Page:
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Rome Therapeutics, a biotechnology startup that’s using machine learning (ML) to explore the human genome and develop new treatments for cancer and autoimmune diseases, has launched out of stealth today with $50 million in series A funding from GV, Arch Venture Partners, and Partners Innovation Fund.

Rome was incubated inside GV by CEO and cofounder Rosana Kapeller (M.D., Ph.D.), who has been an entrepreneur in residence at Alphabet’s venture capital arm since 2018. But Rome is just the latest in a batch of biotech companies GV has invested in, with AI and ML a common theme — armed with algorithms, researchers can crunch far bigger datasets than humans alone could achieve.

“Junk DNA”

Cambridge, Massachusetts-based Rome is developing novel therapies by investigating genetic material that is generally regarded as “junk DNA,” characterized by repeat sequences that don’t provide instructions for making proteins. This expansive “noncoding” DNA is known as the repeatome, and researchers would historically “mask” these repeats on the assumption that they serve no real purpose. As such, most drug discovery and development programs have targeted the 2% of the human genome that codes for protein.

However, it has become increasingly clear that at least part of the repeatome is integral to how cells function and plays a significant role in human health. These strands of genetic material are important for embryonic development, but they are also called into action during times of stress. And it’s thought they play a role in driving diseases such as cancer — “malignant cells co-opt the repeats to facilitate their own survival and growth,” as the company puts it, which may give cancer cells a “survival advantage.”


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This is the foundation on which Rome is now pushing to discover and develop repeatome-based therapeutics.

Machine learning

As part of its efforts, Rome has assembled a team constituting specialists from across the machine learning, oncology, immunology, and virology spheres — including Kapeller, who has a background in molecular and cellular biology, and cofounder Dr. Benjamin Greenbaum, who is a computational biologist and a theoretical physicist. Greenbaum has developed machine learning algorithms, based on public data sets, that “unmask” the repeat sequences in the human genome and visualize the structure of these repeats to learn how and when they activate.

“He has found that certain types of repeats activate in certain types of cancer cells,” Kapeller told VentureBeat. “When they activate, the repeats try to send out an alarm to stir up patients’ immune system. In theory, that should be helpful — the immune system could ride to the rescue and kill the malignancy. However, the cancer cells have developed methods for silencing these alarms and co-opting the repeats for their own purposes.”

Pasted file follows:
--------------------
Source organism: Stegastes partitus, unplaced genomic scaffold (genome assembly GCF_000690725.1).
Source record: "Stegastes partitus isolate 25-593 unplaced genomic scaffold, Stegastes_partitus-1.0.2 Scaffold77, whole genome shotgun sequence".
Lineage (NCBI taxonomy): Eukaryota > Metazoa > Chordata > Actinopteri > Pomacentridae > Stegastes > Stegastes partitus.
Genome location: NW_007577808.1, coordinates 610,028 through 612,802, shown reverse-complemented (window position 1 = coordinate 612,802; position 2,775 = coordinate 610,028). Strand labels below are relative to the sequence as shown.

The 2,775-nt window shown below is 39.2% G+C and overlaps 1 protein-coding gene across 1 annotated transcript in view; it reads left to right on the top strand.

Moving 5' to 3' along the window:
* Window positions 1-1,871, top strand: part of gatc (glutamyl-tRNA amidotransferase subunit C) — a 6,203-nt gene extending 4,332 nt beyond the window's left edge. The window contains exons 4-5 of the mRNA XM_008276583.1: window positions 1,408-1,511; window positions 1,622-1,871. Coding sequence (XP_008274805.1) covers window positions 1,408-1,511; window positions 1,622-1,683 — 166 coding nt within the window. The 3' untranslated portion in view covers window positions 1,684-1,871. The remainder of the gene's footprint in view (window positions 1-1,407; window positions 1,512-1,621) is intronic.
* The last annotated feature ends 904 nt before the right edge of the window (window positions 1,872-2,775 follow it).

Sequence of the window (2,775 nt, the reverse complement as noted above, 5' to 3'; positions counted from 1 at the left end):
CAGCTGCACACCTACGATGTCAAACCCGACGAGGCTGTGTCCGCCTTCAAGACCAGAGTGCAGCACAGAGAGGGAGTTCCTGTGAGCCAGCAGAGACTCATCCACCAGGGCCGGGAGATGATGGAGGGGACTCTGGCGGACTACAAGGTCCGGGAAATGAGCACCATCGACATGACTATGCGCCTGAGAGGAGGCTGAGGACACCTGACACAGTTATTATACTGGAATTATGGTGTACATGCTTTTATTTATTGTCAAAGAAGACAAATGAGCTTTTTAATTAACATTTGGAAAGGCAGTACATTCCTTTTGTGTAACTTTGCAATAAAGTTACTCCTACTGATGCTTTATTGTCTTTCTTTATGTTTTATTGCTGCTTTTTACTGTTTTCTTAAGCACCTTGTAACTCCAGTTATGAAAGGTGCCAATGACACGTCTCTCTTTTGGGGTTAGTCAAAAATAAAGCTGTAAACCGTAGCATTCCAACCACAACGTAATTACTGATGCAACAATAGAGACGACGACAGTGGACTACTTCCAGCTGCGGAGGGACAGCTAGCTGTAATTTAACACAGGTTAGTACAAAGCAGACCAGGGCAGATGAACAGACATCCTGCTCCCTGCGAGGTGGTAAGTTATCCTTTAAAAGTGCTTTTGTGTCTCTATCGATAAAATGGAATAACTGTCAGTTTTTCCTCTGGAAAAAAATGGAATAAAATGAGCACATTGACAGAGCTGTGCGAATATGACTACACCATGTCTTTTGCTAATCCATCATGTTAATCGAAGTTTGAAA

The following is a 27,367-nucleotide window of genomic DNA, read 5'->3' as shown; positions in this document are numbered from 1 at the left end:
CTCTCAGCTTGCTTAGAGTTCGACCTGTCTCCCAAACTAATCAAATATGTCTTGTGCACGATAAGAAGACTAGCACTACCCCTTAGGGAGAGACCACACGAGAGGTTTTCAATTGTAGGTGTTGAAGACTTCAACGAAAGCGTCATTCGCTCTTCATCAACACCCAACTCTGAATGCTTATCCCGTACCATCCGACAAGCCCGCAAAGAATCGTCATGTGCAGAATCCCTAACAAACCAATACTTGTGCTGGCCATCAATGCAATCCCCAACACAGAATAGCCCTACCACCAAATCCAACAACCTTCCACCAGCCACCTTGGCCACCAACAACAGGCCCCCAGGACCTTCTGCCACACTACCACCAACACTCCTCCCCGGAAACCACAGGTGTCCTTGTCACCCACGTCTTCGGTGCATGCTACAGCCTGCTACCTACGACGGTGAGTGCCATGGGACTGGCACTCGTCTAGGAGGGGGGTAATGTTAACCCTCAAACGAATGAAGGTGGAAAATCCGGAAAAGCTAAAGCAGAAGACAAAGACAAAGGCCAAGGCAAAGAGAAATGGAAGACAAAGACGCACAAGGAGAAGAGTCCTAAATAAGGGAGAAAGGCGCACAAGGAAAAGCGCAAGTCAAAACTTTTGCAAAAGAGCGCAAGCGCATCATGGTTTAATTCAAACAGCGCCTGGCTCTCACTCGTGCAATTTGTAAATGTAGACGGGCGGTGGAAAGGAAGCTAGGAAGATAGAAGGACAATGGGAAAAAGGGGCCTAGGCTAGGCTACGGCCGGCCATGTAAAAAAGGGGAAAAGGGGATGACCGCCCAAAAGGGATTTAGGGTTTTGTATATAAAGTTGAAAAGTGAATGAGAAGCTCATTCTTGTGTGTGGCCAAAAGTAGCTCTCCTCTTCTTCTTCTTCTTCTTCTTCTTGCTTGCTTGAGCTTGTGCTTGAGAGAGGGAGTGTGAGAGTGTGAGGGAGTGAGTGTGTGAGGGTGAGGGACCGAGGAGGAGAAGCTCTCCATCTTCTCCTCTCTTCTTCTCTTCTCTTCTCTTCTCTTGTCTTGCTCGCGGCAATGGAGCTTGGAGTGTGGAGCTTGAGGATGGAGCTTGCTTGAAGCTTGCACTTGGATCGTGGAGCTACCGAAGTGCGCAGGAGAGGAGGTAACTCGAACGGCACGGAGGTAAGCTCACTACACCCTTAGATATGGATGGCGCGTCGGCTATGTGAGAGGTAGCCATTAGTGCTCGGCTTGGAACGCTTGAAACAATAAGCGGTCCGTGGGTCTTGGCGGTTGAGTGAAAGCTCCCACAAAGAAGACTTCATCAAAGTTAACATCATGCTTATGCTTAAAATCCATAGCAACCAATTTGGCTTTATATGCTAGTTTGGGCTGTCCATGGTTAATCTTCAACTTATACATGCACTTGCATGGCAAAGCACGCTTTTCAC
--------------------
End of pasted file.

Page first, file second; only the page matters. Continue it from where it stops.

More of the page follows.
Rome hopes to develop medicines that intervene in this process, stripping away the cancer cells’ survival advantage.

“No one has ever developed medicines that target repeats in this way, so it’s an entirely new frontier of science,” Kapeller added.

Rome is still an early-stage startup, and it isn’t yet at the point of deploying therapies for testing in people. The long-term goal is to find new drugs that drive cancer and autoimmune diseases into sustained remission, similar to the way HIV treatments work.

“The antiretroviral medicines available now don’t ‘cure’ patients with HIV — they still have the infection — but [these treatments] are extremely successful at driving the HIV into sustained remission so the patients can live a very long, healthy, productive life without worrying about the disease as long as they are taking their medication,” Kapeller said. “Rome’s goal is to develop therapies that do the same with intractable cancers and autoimmune diseases.”

In the past 18 months, GV has also invested in Viz.ai, which uses AI to detect the early signs of stroke; Relay Therapeutics, which is building a cutting-edge drug discovery engine; and Cala Health, which develops “wearable therapies” to tackle chronic disease. And just last week GV joined a $63 million investment in Accent Therapeutics, which is also developing new therapies for cancer.

Rome is the second biotech company to be incubated at GV, following the launch last year of Verve Therapeutics, which raised $58.5 million in a GV-led series A round of funding to develop gene-editing therapies that reduce the risk of coronary artery disease. GV has also incubated startups from other sectors, including cloud-based contact center Dialpad.

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